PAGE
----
In the course of history, what we now understand as “formal” learning (i.e., in a school building, sitting at desks, receiving information from a teacher) is a relatively new phenomenon, heavily linked with Western European colonialism and Christian evangelism (Anderson 1970). Representing a similarly colonial mindset, current enthusiasm for PBL in the West explicitly promotes its potential to prepare students to excel in the workforce of the twenty-first-century global economy. Much of this discourse is tied to the growing obsession with STEM (Science, Technology, Engineering, and Mathematics) as the supposed answer to all of our problems and the neglect of non-STEM fields like arts, humanities, and social sciences. In other words, STEM subjects are “increasingly recognized as a key driver of opportunity” in the modern economy, and PBL is endorsed as valuable precisely because it is an effective way to develop STEM skills (U.S. Department of Education 2016, p. i).

While applied learning could potentially be used for and understood as a rejection of an overly rigid Western style of education and a return to ways of learning that are traditional for most cultural groups, dominant discourse around PBL, instead, reproduces neoliberal priorities like economic growth and opportunity. Seen and applied differently, renewed interest in PBL could perhaps be aligned with concepts like culture-based learning or de-/anti-colonial education movements, where historical uses of PBL-like pedagogies are more readily acknowledged. Yet, current PBL efforts in the West are not oriented as such.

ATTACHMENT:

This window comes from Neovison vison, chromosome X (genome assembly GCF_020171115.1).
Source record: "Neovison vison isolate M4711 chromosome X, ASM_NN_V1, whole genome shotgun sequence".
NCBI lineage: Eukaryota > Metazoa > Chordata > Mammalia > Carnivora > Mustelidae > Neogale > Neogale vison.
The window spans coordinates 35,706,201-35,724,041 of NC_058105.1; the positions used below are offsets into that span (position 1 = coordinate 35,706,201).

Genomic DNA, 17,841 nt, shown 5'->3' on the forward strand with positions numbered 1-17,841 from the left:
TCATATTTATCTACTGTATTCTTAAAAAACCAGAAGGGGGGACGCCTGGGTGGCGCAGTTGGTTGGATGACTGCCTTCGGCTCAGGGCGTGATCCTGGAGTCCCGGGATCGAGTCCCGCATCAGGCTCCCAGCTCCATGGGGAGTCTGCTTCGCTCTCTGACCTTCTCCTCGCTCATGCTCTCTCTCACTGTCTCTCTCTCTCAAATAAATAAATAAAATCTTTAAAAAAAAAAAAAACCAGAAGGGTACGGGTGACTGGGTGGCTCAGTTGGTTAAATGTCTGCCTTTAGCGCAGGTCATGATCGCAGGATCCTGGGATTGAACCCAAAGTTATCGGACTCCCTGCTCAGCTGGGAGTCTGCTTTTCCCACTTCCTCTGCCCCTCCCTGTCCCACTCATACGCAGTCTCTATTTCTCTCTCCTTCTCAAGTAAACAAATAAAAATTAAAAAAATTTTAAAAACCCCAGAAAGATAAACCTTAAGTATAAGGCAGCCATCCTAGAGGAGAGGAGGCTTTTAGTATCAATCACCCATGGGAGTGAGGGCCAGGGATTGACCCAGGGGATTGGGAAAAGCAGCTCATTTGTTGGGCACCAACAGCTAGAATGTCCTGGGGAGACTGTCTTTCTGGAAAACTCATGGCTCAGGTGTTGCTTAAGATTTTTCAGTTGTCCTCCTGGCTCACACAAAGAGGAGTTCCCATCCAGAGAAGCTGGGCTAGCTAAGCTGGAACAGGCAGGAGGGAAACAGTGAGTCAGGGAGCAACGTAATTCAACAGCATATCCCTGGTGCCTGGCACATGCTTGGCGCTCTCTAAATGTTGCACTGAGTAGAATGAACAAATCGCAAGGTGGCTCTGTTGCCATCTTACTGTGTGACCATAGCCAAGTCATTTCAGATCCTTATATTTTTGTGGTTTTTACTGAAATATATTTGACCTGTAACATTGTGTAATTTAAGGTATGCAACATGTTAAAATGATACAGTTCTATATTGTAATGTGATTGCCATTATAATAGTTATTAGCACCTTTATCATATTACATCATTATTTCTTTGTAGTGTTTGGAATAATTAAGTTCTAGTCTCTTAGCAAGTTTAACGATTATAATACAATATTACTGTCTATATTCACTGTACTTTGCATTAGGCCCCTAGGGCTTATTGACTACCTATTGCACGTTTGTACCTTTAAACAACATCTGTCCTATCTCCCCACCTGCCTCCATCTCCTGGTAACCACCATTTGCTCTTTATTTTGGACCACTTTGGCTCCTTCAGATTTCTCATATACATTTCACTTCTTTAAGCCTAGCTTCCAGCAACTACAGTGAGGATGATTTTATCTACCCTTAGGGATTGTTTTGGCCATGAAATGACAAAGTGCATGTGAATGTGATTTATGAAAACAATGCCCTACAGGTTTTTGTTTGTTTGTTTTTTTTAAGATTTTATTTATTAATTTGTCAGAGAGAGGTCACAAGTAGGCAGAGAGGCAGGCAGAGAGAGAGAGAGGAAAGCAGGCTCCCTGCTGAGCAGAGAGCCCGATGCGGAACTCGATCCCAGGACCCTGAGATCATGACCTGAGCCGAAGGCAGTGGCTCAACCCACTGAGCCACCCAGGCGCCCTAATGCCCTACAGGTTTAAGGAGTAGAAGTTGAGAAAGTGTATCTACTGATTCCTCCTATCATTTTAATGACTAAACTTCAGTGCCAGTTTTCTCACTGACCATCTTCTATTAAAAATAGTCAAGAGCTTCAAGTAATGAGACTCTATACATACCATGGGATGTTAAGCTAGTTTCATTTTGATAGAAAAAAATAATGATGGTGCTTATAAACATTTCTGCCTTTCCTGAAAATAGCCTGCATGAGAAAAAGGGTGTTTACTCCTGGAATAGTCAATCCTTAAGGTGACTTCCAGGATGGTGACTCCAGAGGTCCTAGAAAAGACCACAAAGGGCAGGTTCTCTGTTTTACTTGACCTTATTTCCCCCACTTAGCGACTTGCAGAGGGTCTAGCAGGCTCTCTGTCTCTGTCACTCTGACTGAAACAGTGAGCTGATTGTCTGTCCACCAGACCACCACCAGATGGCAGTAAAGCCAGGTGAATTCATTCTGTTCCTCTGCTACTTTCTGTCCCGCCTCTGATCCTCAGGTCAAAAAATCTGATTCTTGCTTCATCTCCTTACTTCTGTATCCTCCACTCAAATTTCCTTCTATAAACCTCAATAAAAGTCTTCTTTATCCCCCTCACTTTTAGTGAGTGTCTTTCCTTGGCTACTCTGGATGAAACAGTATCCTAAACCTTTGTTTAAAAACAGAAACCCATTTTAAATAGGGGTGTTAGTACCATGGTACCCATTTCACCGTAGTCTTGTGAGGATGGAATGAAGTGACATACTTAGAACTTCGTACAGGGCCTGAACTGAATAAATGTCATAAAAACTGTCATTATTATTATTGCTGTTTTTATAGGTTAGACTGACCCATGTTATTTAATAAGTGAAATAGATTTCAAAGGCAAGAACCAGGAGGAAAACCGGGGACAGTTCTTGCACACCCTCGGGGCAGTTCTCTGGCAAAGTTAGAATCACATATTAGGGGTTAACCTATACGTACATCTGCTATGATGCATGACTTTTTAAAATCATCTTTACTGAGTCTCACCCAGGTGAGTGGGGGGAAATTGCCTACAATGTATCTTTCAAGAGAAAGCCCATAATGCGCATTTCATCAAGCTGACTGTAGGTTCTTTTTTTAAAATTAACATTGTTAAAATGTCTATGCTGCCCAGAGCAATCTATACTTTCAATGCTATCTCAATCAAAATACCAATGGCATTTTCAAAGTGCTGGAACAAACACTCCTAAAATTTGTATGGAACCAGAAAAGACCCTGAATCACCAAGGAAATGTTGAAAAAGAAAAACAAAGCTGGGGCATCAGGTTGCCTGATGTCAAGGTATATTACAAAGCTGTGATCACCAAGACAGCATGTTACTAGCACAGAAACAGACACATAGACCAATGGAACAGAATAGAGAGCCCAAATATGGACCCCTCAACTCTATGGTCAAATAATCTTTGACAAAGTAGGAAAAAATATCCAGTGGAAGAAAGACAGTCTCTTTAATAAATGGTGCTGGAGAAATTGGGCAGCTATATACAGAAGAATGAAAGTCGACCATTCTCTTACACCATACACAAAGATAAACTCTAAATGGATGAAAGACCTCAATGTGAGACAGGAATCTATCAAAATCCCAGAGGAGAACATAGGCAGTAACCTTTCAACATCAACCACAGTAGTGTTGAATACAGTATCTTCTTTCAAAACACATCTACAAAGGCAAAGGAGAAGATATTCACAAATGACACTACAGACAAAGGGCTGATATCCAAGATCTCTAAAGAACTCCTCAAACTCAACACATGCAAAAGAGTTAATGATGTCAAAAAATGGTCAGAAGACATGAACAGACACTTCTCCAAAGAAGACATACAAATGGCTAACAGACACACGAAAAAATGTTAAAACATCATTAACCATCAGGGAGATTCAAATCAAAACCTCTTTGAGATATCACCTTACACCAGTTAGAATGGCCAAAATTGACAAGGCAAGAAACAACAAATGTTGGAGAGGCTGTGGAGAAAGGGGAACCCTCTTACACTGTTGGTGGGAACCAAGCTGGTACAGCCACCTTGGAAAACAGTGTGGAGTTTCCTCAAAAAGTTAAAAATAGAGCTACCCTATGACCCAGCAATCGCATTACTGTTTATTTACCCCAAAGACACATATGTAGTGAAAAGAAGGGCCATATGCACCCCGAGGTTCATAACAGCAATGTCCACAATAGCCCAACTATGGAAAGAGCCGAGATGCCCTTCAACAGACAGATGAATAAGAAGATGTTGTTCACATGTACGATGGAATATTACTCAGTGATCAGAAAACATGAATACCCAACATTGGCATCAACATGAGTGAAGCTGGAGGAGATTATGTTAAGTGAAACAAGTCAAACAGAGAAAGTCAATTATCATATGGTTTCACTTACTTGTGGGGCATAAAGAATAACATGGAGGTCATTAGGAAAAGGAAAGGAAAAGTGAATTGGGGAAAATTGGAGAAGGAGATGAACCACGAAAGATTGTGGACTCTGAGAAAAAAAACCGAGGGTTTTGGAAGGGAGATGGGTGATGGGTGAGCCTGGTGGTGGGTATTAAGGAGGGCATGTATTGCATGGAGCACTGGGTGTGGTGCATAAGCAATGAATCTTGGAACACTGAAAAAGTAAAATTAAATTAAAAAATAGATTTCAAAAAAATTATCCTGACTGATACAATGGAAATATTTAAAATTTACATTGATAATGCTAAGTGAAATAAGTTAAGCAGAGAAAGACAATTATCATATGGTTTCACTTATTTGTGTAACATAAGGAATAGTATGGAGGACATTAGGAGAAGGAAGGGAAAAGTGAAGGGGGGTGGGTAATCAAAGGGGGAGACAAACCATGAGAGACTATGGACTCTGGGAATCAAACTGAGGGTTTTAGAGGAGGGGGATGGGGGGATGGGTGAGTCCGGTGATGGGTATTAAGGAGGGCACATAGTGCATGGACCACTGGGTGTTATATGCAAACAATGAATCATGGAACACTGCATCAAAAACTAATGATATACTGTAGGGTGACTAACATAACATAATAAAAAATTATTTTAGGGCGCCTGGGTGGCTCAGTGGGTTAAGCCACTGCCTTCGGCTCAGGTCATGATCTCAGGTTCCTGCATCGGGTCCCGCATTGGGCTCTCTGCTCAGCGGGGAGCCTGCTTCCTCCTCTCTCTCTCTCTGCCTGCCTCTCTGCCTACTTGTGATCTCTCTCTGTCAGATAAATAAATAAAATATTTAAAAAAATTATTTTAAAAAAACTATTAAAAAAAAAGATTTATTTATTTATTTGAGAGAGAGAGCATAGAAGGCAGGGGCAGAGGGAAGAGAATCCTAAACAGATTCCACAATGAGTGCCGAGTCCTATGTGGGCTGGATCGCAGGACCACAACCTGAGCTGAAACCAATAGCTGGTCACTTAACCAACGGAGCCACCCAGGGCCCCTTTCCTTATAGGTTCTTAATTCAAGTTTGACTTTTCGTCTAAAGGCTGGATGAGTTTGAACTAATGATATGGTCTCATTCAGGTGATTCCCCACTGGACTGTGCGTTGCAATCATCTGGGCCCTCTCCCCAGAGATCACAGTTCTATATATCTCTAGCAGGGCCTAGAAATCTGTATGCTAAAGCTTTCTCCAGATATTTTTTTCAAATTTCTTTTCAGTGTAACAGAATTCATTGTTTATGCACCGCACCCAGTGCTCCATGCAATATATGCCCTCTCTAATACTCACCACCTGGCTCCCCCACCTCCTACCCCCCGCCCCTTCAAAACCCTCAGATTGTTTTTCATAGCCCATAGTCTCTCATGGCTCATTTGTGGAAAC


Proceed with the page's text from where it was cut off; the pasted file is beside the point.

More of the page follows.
Curriculum Integration

A related, yet distinct, “innovation” many schools and organizations are pursuing is curriculum integration – that is, threading together previously separate disciplines in order to enhance learning of a particular theme or concept. Terms like multi-, inter-, and intradisciplinary learning are also used to describe this goal. Like PBL, this idea often represents a return to educational approaches that existed long before the establishment of the siloed disciplines of formal Western education.

At primary and secondary levels, curriculum integration may mean teachers from different subjects collaborating to present unified units to their students. In some cases, it also means integrating culture-based practices such as canoe voyaging or land stewardship into science, math, or any other mainstream subjects. In higher education, curriculum integration can mean the development of cross-disciplinary programs, courses, events, or research projects, among other things. It also manifests as support for thesis and dissertation projects that integrate diverse research and representation methods. Examples of these include rap, hip hop, spoken word, dance, dramatic performance, and/or production of a cultural artifact as part or all of a final dissertation where a standard format written dissertation would typically be expected.

All of the examples listed above have been heralded as innovative, when in reality they are strongly rooted in a long history of culturally specific (non-Western) pedagogy. Canoe voyaging is uniquely Polynesian. Hip hop is uniquely African American. Various forms of dance, performance, and land stewardship are unique to the indigenous cultures they stem from. Integration of these cultural pedagogies and research methods into mainstream education is certainly a positive shift away from the overwhelming dominance of Western norms and expectations in education, but they are hardly innovative.